Risk

Jun. 29th, 2011 08:29 pm
midwestbuddha: (life is not serious or permanent)
When the postman tossed the mail onto my desk at work I suddenly stopped to look more closely at the magazine on top. The cover showed a man almost completely covered in honey bees! The title above him was one simple word:

Risk.

Later that day, I found that the image of the man covered in bees, unmoving, unblinking (risk) stayed with me. And I started thinking about what spiritual risk really means for most of us.

There is a risk we take when we share our deepest fears, beliefs, even our wildest dreams, worst memories and personal disasters with others—the confessions of wrongdoing, the catalog of our mistakes. Ironically, it seems that sharing these things with people we love is harder than with strangers—why?

Because in doing so, we risk losing the image they have of us.

But, what is this image? Is it in our eyes, our face, our body? Does it arise as a result of our actions or of our character?

The Dalai Lama is famous for saying at the beginning of his talks, “Some of you have come here expecting something.” Then he’ll give a toss of his head—throwing off your image of him, perhaps?—and continue while smiling, “Don’t expect so much…”

So—how does one go about learning to take spiritual risks? And, for that matter, are there right and wrong risks to take, spiritually?

Yes. I think so.

One right risk to take is forgiveness

This is especially hard, for we always fear we will be hurt again. And many people associate forgiveness with condoning abuse, which it does not. Forgiveness simply says: I acknowledge you hurt me, I choose not to hurt either of us any more by holding on to what happened, and that it no longer matters.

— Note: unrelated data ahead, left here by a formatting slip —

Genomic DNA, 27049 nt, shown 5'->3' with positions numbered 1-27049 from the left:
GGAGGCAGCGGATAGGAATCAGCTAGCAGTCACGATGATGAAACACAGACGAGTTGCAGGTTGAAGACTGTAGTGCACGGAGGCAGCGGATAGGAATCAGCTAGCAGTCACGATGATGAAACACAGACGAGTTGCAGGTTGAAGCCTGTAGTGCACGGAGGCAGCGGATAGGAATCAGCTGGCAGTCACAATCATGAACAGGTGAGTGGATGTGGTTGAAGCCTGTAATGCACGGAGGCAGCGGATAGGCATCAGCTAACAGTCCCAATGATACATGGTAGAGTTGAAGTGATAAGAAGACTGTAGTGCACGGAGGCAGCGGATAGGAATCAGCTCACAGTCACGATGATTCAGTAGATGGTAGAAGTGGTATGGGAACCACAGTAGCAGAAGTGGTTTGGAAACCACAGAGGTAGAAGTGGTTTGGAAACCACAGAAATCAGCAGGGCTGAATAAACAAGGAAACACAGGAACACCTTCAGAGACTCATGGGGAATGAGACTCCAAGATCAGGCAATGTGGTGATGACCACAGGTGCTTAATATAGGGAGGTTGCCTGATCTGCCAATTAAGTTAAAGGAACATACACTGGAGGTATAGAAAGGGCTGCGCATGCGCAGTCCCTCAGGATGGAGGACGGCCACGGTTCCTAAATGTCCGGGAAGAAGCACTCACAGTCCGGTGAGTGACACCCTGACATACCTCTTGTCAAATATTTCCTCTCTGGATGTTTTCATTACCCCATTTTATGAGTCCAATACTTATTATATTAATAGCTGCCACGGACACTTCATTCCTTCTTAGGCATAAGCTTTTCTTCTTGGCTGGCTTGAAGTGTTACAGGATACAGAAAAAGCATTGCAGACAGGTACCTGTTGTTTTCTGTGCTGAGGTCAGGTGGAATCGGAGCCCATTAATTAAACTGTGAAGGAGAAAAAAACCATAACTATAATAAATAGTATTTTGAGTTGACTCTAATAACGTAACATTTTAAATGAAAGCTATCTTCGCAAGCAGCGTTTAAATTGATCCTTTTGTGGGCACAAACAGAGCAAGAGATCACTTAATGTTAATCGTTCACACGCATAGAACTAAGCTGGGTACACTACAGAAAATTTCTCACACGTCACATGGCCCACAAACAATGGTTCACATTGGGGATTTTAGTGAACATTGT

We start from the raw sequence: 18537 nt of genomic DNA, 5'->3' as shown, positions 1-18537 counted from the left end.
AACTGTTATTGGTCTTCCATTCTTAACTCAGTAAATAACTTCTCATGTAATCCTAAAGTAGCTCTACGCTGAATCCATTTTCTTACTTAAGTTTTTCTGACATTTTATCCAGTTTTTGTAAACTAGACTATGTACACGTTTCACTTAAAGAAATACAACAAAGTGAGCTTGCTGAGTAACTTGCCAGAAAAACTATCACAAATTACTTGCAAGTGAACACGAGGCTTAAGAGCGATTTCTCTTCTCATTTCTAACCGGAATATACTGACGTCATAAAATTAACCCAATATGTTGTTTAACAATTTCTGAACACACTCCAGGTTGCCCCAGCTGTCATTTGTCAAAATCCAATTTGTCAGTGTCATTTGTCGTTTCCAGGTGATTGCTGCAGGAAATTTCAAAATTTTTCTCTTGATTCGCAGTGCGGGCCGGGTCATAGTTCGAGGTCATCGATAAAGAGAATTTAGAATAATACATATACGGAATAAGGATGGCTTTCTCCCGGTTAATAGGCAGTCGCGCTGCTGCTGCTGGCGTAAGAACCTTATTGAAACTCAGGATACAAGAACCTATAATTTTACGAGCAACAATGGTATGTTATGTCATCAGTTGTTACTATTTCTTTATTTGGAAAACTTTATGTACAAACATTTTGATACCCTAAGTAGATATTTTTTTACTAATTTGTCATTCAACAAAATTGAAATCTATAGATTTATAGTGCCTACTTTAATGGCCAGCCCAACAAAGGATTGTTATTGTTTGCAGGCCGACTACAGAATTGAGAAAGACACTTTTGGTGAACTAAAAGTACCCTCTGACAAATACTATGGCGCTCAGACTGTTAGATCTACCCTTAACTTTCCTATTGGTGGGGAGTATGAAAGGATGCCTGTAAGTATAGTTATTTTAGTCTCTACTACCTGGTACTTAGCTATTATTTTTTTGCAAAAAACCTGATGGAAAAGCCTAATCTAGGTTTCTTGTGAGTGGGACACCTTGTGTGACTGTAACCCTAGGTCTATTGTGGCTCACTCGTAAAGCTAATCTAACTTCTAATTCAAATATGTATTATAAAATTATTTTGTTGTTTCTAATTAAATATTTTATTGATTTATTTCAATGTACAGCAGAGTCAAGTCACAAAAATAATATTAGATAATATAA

This does not mean you re-open yourself to abuse. In fact, to do so could actually be dangerous. What it does mean is that you mentally release the image you had of the other person. And, truly, of yourself…

Another right risk—and closely related to forgiveness—is generosity. Buddhist texts tell us:

“There are these five seasonable gifts. Which five? One gives to a newcomer. One gives to one going away. One gives to one who is ill. One gives in time of famine. One sets the first fruits of field & orchard in front of those who are virtuous. These are the five seasonable gifts.”

In giving, there is often the risk that what we give will go unappreciated or unrewarded. But karma teaches that all generosity is amply rewarded, even when given with the intention of receiving in return.

Yet another risk is speaking your faith.

It always feels like a risk to open that part of our hearts to others that has experienced the sacred. Beings ignorant or frightened of other faiths might consider Buddhists, for example, to be “idol worshipers”. There is also rampant misconception about the Buddhist view on the existence of a supreme being—and this sometimes attracts ridicule, or even contempt…

Nevertheless, we must follow the Noble Eightfold Path—we must practice right speech and right action in these matters.

Ok, what about wrong risks?

The perfect example is: non-practice. Here is a good rule of thumb I learned from my sangha: never read more than you sit. In other words, it is not your advanced knowledge of the sutras that will lead you to Nirvana—but instead it is the calluses on your behind!

Incidentally, this is one reason why I have chosen Buddhism as my faith—because you can occasionally refer to the state of your behind and not be thrown out of the program! (grin)

The risk here is that by not practicing and seeing the results of your practice each day, fear and doubt may creep in. And, as we know, allowing even one of the five hindrances within our minds brings with it all of the others as well.

So—keep sitting meditating (praying, chanting) even if only fifteen minutes per day. Doing so effectively eliminates the risk of losing your faith. Although you could possibly lose…
…your image of yourself…

Good Luck!

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June 2012

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